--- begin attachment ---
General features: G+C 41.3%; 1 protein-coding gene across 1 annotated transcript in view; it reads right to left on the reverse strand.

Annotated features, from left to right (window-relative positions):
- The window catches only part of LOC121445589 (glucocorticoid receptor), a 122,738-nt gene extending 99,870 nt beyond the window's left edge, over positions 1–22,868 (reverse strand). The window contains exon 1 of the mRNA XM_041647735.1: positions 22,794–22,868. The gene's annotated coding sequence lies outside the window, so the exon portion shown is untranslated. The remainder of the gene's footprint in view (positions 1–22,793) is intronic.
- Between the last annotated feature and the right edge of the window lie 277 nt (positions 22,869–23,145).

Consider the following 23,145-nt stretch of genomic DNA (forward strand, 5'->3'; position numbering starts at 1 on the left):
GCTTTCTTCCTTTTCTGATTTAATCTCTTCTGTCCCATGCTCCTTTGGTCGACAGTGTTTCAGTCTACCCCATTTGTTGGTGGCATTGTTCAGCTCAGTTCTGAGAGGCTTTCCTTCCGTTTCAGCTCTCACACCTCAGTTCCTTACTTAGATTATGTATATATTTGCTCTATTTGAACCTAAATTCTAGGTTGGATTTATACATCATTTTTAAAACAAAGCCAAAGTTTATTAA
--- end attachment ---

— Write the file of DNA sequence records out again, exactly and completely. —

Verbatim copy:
General features: G+C 41.3%; 1 protein-coding gene across 1 annotated transcript in view; it reads right to left on the reverse strand.

Annotated features, from left to right (window-relative positions):
- The window catches only part of LOC121445589 (glucocorticoid receptor), a 122,738-nt gene extending 99,870 nt beyond the window's left edge, over positions 1–22,868 (reverse strand). The window contains exon 1 of the mRNA XM_041647735.1: positions 22,794–22,868. The gene's annotated coding sequence lies outside the window, so the exon portion shown is untranslated. The remainder of the gene's footprint in view (positions 1–22,793) is intronic.
- Between the last annotated feature and the right edge of the window lie 277 nt (positions 22,869–23,145).

Consider the following 23,145-nt stretch of genomic DNA (forward strand, 5'->3'; position numbering starts at 1 on the left):
GCTTTCTTCCTTTTCTGATTTAATCTCTTCTGTCCCATGCTCCTTTGGTCGACAGTGTTTCAGTCTACCCCATTTGTTGGTGGCATTGTTCAGCTCAGTTCTGAGAGGCTTTCCTTCCGTTTCAGCTCTCACACCTCAGTTCCTTACTTAGATTATGTATATATTTGCTCTATTTGAACCTAAATTCTAGGTTGGATTTATACATCATTTTTAAAACAAAGCCAAAGTTTATTAA